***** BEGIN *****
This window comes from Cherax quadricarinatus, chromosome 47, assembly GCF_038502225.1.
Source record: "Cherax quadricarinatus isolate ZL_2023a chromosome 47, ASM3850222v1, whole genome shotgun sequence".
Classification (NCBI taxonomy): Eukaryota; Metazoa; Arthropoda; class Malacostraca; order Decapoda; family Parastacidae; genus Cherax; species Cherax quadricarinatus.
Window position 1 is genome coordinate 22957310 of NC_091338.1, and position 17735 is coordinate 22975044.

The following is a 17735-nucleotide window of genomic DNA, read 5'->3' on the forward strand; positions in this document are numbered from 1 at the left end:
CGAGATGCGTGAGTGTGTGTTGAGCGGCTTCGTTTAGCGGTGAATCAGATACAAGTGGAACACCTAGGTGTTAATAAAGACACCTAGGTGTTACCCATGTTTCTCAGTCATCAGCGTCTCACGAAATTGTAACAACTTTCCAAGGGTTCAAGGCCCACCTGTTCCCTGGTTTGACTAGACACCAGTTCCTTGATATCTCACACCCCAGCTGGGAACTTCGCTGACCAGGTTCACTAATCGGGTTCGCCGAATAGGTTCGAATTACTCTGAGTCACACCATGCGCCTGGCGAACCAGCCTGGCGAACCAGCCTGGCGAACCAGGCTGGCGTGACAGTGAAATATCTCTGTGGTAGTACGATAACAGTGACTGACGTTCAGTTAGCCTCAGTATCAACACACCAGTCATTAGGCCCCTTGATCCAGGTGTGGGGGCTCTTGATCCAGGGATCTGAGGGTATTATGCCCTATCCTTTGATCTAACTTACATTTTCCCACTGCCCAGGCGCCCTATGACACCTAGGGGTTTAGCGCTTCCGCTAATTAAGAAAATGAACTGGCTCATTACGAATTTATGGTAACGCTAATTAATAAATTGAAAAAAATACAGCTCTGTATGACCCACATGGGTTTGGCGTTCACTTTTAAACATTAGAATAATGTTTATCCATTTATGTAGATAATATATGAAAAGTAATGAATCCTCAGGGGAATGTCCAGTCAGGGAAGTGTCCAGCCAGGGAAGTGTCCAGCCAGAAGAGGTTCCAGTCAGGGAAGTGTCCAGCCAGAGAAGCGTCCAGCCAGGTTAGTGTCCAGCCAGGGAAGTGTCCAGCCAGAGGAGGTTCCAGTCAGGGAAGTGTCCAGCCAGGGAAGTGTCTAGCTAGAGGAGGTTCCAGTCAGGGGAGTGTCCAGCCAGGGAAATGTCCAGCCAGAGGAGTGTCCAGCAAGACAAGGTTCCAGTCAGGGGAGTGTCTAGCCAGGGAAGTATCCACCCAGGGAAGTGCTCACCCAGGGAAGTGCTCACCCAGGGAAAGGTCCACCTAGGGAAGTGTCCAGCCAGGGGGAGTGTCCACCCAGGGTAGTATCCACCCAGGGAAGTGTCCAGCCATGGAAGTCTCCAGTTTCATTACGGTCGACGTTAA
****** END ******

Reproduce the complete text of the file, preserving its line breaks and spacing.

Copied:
This window comes from Cherax quadricarinatus, chromosome 47, assembly GCF_038502225.1.
Source record: "Cherax quadricarinatus isolate ZL_2023a chromosome 47, ASM3850222v1, whole genome shotgun sequence".
Classification (NCBI taxonomy): Eukaryota; Metazoa; Arthropoda; class Malacostraca; order Decapoda; family Parastacidae; genus Cherax; species Cherax quadricarinatus.
Window position 1 is genome coordinate 22957310 of NC_091338.1, and position 17735 is coordinate 22975044.

The following is a 17735-nucleotide window of genomic DNA, read 5'->3' on the forward strand; positions in this document are numbered from 1 at the left end:
CGAGATGCGTGAGTGTGTGTTGAGCGGCTTCGTTTAGCGGTGAATCAGATACAAGTGGAACACCTAGGTGTTAATAAAGACACCTAGGTGTTACCCATGTTTCTCAGTCATCAGCGTCTCACGAAATTGTAACAACTTTCCAAGGGTTCAAGGCCCACCTGTTCCCTGGTTTGACTAGACACCAGTTCCTTGATATCTCACACCCCAGCTGGGAACTTCGCTGACCAGGTTCACTAATCGGGTTCGCCGAATAGGTTCGAATTACTCTGAGTCACACCATGCGCCTGGCGAACCAGCCTGGCGAACCAGCCTGGCGAACCAGGCTGGCGTGACAGTGAAATATCTCTGTGGTAGTACGATAACAGTGACTGACGTTCAGTTAGCCTCAGTATCAACACACCAGTCATTAGGCCCCTTGATCCAGGTGTGGGGGCTCTTGATCCAGGGATCTGAGGGTATTATGCCCTATCCTTTGATCTAACTTACATTTTCCCACTGCCCAGGCGCCCTATGACACCTAGGGGTTTAGCGCTTCCGCTAATTAAGAAAATGAACTGGCTCATTACGAATTTATGGTAACGCTAATTAATAAATTGAAAAAAATACAGCTCTGTATGACCCACATGGGTTTGGCGTTCACTTTTAAACATTAGAATAATGTTTATCCATTTATGTAGATAATATATGAAAAGTAATGAATCCTCAGGGGAATGTCCAGTCAGGGAAGTGTCCAGCCAGGGAAGTGTCCAGCCAGAAGAGGTTCCAGTCAGGGAAGTGTCCAGCCAGAGAAGCGTCCAGCCAGGTTAGTGTCCAGCCAGGGAAGTGTCCAGCCAGAGGAGGTTCCAGTCAGGGAAGTGTCCAGCCAGGGAAGTGTCTAGCTAGAGGAGGTTCCAGTCAGGGGAGTGTCCAGCCAGGGAAATGTCCAGCCAGAGGAGTGTCCAGCAAGACAAGGTTCCAGTCAGGGGAGTGTCTAGCCAGGGAAGTATCCACCCAGGGAAGTGCTCACCCAGGGAAGTGCTCACCCAGGGAAAGGTCCACCTAGGGAAGTGTCCAGCCAGGGGGAGTGTCCACCCAGGGTAGTATCCACCCAGGGAAGTGTCCAGCCATGGAAGTCTCCAGTTTCATTACGGTCGACGTTAA